Lithium-ion batteries are shaping up to be the ticking time bomb of the 2020s, and they're in all kinds of stuff these days.
It's estimated that Australian households will have an average of 33 devices powered by lithium-ion batteries by 2026.
The batteries can overheat or even explode if you use, charge or discard them the wrong way
The trouble is, the batteries can overheat or even explode if you use, charge or discard them the wrong way.
In other cases, lithium-ion batteries can overheat or short-circuit while they're still in the product.
Both malfunctions can start a fire or otherwise cause injury.
Apparently a lot of people have been mishandling lithium-ion batteries or buying products with faulty ones in recent years, though no one really knows how many incidents have occurred.
So far, one death has been reported in Australia from a fire started by a lithium-ion battery.
89,000 dangerous products recalled
But there could be further tragedies up the road. Over the past five years, the ACCC has received 231 product safety reports about goods whose lithium-ion batteries have posed a hazard.
Approximately 57 of those reports involved someone being injured, usually by burns, but the ACCC believes many incidents go unreported. Mobile phones and wearables such as smart watches and fitness trackers are usually the culprits.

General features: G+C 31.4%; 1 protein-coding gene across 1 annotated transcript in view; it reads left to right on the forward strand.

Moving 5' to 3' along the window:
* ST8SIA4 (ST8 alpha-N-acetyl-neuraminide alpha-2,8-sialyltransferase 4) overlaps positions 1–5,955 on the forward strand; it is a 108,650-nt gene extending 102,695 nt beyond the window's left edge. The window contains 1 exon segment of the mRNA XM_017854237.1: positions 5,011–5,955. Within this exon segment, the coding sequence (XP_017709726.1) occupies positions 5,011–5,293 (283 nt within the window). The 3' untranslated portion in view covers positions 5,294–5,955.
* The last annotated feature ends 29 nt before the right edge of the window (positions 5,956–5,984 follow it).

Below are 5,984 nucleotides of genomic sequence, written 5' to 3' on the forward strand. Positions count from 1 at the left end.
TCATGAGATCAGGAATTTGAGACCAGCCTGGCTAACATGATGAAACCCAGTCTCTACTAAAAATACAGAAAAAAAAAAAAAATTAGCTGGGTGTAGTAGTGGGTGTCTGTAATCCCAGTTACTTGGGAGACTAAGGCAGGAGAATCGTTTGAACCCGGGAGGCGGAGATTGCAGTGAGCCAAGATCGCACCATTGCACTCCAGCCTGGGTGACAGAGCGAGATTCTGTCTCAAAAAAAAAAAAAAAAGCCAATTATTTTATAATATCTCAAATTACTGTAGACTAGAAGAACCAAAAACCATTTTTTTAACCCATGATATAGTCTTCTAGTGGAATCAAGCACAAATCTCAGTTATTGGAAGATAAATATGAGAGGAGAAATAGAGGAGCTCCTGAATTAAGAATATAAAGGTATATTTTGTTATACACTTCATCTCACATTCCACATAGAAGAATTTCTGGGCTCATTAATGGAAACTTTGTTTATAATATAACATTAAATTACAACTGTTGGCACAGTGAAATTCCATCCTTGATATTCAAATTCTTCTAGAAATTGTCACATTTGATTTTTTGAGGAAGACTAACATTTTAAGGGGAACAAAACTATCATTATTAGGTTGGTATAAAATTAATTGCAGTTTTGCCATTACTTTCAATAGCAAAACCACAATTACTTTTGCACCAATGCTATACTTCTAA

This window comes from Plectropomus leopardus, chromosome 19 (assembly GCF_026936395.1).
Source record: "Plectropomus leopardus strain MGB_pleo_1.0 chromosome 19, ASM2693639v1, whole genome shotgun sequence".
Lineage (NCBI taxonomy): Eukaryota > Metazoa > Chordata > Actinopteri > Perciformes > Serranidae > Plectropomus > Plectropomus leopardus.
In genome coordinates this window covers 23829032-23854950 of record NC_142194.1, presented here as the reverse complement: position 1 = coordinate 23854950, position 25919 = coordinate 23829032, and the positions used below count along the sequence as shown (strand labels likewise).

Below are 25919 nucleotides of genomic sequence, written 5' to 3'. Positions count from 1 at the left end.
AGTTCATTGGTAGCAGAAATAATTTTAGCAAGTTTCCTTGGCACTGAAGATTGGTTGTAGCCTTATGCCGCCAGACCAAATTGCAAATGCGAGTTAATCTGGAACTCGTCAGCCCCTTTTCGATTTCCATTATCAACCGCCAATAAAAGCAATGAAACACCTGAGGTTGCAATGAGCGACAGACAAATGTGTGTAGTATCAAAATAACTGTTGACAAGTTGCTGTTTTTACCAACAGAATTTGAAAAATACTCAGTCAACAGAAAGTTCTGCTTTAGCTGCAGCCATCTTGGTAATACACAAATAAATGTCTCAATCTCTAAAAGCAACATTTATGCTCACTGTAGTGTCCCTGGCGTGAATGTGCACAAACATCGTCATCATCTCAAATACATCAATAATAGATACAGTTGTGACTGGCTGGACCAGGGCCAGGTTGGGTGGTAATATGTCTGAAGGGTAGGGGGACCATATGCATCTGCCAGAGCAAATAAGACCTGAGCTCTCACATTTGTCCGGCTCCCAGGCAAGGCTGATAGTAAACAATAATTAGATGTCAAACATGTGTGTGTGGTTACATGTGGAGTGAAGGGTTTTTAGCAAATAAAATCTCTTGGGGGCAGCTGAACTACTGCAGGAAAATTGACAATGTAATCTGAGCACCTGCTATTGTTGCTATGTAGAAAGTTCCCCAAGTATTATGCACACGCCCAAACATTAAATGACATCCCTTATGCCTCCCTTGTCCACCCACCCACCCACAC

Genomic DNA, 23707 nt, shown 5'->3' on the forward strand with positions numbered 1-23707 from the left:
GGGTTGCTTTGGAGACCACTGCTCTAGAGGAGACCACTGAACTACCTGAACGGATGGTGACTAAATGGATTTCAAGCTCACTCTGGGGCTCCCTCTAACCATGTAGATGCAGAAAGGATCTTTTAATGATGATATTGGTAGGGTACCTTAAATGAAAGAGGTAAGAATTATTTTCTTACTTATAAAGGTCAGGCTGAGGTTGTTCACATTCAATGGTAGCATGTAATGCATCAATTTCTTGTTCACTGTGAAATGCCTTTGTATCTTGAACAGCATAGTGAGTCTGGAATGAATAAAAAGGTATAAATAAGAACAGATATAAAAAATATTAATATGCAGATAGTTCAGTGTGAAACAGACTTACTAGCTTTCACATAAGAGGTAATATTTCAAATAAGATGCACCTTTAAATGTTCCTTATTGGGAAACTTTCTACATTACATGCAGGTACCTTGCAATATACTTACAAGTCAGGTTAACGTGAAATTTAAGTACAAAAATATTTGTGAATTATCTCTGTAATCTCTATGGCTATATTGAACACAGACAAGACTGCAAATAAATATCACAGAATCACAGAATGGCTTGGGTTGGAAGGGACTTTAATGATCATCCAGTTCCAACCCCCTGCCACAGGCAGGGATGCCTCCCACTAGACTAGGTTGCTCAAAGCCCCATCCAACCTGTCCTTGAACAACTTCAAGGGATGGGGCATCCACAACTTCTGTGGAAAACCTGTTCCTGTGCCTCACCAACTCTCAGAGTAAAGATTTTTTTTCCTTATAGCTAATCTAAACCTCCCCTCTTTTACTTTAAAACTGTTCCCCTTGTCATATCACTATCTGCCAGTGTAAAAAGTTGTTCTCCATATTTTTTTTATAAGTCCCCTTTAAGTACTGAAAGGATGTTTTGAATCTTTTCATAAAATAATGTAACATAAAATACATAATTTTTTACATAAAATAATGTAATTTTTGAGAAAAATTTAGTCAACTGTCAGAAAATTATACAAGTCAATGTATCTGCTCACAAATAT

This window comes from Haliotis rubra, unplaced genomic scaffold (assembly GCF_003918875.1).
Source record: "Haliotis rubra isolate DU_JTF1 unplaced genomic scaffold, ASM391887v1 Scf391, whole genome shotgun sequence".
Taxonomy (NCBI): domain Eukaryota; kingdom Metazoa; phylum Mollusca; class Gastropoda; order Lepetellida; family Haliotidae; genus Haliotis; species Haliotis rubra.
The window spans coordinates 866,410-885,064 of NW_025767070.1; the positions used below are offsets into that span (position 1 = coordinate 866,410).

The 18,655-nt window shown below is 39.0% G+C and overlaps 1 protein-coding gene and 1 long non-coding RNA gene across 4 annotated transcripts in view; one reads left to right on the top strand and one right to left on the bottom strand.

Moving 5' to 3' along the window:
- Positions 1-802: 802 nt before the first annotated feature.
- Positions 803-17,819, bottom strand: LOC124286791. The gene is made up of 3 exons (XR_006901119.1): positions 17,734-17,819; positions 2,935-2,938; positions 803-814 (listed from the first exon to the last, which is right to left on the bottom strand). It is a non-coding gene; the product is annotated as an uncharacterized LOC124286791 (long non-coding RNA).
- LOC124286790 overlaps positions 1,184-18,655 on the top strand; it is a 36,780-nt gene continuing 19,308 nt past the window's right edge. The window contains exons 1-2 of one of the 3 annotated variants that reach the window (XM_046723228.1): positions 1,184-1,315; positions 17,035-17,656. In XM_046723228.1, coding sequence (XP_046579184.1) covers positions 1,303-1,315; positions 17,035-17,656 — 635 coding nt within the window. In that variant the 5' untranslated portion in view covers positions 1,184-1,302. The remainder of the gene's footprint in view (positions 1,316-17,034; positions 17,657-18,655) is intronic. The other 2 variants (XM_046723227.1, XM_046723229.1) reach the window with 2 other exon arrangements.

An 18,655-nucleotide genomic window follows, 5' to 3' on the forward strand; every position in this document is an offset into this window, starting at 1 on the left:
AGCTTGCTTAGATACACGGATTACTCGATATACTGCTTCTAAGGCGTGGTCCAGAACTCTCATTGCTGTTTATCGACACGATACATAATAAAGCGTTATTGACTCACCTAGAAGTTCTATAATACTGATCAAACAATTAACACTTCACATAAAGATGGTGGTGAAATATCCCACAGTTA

Somewhere around 89,000 products with potentially self-destructing lithium-ion batteries have been recalled over the past five years, and there may be plenty more out there.
It's not just digital goods causing issues. LG Energy Solution Australia is recalling almost 17,000 lithium-ion home solar batteries because they have the potential to overheat and catch fire.
Managing the risks of lithium-ion batteries
Meanwhile, a national ACCC survey revealed that 39% of Australians don't know how to properly dispose of a lithium-ion battery.
"We are concerned by increasing reports of lithium-ion battery fires resulting in property damage and serious injuries, including burns, chemical exposure and smoke inhalation," says ACCC deputy chair Catriona Lowe.
"Managing lithium-ion battery safety is complex, and government, industry and consumers must tackle the challenge together," Lowe says.
While they certainly have their risks, we need these commendably energy-efficient power sources if Australia is going to achieve its transition to net-zero emissions, so lithium-ion batteries won't be going away.
The point is to be aware of the dangers and play it safe.
Stock images: Getty, unless otherwise stated.